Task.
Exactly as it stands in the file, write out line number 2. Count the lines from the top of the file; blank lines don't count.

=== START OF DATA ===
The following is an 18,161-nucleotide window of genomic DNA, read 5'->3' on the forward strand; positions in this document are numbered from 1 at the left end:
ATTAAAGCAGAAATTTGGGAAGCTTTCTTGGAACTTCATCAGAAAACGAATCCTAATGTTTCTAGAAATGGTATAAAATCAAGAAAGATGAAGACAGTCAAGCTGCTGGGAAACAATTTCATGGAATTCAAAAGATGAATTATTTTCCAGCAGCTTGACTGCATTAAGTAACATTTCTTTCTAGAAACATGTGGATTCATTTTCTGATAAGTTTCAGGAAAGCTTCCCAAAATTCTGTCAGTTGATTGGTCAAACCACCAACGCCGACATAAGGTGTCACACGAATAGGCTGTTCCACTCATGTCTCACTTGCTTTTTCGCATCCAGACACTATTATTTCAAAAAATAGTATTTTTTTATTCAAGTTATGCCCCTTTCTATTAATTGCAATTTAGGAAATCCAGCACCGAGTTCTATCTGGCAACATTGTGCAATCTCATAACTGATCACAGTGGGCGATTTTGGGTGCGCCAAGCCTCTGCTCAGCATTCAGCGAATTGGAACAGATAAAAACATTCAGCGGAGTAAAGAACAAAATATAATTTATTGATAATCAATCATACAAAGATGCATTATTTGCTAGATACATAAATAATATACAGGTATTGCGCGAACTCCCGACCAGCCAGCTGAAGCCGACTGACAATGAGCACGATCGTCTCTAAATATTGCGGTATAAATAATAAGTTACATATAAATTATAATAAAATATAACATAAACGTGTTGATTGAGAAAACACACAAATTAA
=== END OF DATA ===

ATTAAAGCAGAAATTTGGGAAGCTTTCTTGGAACTTCATCAGAAAACGAATCCTAATGTTTCTAGAAATGGTATAAAATCAAGAAAGATGAAGACAGTCAAGCTGCTGGGAAACAATTTCATGGAATTCAAAAGATGAATTATTTTCCAGCAGCTTGACTGCATTAAGTAACATTTCTTTCTAGAAACATGTGGATTCATTTTCTGATAAGTTTCAGGAAAGCTTCCCAAAATTCTGTCAGTTGATTGGTCAAACCACCAACGCCGACATAAGGTGTCACACGAATAGGCTGTTCCACTCATGTCTCACTTGCTTTTTCGCATCCAGACACTATTATTTCAAAAAATAGTATTTTTTTATTCAAGTTATGCCCCTTTCTATTAATTGCAATTTAGGAAATCCAGCACCGAGTTCTATCTGGCAACATTGTGCAATCTCATAACTGATCACAGTGGGCGATTTTGGGTGCGCCAAGCCTCTGCTCAGCATTCAGCGAATTGGAACAGATAAAAACATTCAGCGGAGTAAAGAACAAAATATAATTTATTGATAATCAATCATACAAAGATGCATTATTTGCTAGATACATAAATAATATACAGGTATTGCGCGAACTCCCGACCAGCCAGCTGAAGCCGACTGACAATGAGCACGATCGTCTCTAAATATTGCGGTATAAATAATAAGTTACATATAAATTATAATAAAATATAACATAAACGTGTTGATTGAGAAAACACACAAATTAA